Cyclosporine trough (C0) and 2-hour postdose (C2) levels: Which one is a predictor of graft loss?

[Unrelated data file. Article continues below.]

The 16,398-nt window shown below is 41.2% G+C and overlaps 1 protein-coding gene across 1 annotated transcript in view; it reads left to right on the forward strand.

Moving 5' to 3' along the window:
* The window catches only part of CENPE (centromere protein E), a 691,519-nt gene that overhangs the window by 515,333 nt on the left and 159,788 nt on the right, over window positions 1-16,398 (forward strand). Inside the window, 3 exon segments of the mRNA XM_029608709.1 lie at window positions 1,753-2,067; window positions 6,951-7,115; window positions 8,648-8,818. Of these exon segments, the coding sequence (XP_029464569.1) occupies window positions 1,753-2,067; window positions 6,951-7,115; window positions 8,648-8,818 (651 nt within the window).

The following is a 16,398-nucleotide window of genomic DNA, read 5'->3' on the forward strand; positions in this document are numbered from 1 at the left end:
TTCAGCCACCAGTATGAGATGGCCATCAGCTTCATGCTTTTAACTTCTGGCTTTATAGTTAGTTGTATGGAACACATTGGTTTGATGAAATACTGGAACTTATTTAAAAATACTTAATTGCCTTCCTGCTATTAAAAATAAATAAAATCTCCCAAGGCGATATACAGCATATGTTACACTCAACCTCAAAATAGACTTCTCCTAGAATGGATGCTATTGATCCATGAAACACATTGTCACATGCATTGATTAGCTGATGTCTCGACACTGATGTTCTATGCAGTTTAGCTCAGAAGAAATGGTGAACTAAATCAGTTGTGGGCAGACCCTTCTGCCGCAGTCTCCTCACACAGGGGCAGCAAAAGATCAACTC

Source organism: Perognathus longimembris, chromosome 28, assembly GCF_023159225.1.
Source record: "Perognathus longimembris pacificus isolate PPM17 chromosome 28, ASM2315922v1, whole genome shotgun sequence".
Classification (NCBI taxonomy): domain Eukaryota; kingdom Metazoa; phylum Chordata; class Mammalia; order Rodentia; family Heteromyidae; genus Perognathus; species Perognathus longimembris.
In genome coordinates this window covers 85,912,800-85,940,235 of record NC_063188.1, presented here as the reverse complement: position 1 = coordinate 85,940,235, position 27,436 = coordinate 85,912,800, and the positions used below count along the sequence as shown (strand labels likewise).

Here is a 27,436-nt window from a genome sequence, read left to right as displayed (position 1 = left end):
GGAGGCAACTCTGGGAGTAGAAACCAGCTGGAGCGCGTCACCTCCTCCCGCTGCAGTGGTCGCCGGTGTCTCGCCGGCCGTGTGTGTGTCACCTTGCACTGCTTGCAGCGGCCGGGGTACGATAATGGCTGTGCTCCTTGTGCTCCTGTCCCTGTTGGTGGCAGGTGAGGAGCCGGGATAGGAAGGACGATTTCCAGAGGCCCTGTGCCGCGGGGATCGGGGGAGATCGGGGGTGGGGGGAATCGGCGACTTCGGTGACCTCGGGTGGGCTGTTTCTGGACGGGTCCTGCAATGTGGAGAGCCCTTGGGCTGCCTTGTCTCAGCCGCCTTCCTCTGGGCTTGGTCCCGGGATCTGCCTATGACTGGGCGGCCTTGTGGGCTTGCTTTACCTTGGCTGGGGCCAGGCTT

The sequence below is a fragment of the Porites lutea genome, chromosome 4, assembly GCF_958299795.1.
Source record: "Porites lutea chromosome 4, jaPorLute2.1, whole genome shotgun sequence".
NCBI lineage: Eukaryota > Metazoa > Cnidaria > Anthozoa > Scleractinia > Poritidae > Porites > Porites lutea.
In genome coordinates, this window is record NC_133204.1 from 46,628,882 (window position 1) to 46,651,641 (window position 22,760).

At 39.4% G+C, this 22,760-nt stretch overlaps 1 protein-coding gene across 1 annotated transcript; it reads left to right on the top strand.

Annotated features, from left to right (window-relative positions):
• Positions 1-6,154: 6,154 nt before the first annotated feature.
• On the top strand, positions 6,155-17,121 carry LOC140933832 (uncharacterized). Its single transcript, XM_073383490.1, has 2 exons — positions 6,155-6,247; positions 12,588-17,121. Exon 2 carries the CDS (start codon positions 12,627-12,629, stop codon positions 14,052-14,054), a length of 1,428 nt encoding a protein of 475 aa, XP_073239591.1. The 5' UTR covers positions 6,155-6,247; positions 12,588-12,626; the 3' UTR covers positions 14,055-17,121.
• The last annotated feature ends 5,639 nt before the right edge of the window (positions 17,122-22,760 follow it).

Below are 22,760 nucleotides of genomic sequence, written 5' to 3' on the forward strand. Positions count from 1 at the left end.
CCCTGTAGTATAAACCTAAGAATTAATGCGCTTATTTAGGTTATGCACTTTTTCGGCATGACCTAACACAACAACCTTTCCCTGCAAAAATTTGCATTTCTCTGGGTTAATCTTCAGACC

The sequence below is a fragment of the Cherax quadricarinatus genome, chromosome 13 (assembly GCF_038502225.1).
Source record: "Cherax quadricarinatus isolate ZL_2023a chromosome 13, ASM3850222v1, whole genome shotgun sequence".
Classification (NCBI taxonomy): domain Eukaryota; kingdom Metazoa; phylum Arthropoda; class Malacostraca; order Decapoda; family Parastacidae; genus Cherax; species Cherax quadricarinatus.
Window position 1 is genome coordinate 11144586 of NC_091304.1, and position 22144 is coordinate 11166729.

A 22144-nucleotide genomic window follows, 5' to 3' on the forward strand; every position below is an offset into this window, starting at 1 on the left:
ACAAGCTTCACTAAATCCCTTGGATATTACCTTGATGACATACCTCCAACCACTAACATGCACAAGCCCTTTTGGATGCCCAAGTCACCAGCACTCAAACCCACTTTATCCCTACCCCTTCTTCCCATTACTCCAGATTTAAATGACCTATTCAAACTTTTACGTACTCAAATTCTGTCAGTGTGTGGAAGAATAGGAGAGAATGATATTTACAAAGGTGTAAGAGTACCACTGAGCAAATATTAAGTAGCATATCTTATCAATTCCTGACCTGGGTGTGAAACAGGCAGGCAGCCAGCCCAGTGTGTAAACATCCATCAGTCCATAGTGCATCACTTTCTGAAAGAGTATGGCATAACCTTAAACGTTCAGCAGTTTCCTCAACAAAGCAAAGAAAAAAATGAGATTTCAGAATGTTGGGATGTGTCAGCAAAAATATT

Background. Compared with conventionally measured trough level (C0), cyclosporine 2-hour postdose (C2) concentrations show a better correlation with the area under the curve and acute graft rejection. Objectives. We evaluated the relationships of C0 and C2 with long-term graft survival among kidney transplant recipients. Methods. In a case-control design, we selected 215 adult kidney recipients. Inclusion criteria were more than 18 years of age at transplantation and at least 6 months of follow-up. The case group consisted of patients with graft loss (n = 17) and a control group, patients with functioning grafts (n = 198). The C0 and C2 levels for the first 6 months posttransplantation, along with demographic and clinical data, were compared between the two groups using univariate analysis. P < .05 was considered to be significant. Results. The mean age at transplantation was 40.5 +/- 16.5 years. The mean follow-up duration was 18 14 months. The mean C0 values for the case and control groups were 257.8 +/- 126.5 and 248.5 +/- 104.4 mu mol/L, respectively (P > .05). The values for C2 were 712.7 +/- 273.2 and 886.2 +/- 266.9 mu mol/L, respectively (P = .01). Conclusions. We observed that C2, but not C0, in the first 6 months posttransplantation were a predictor of long-term graft survival. The findings here in supported the results of other studies that have proposed cyclosporine concentration monitoring by C2 rather than C0 measurements.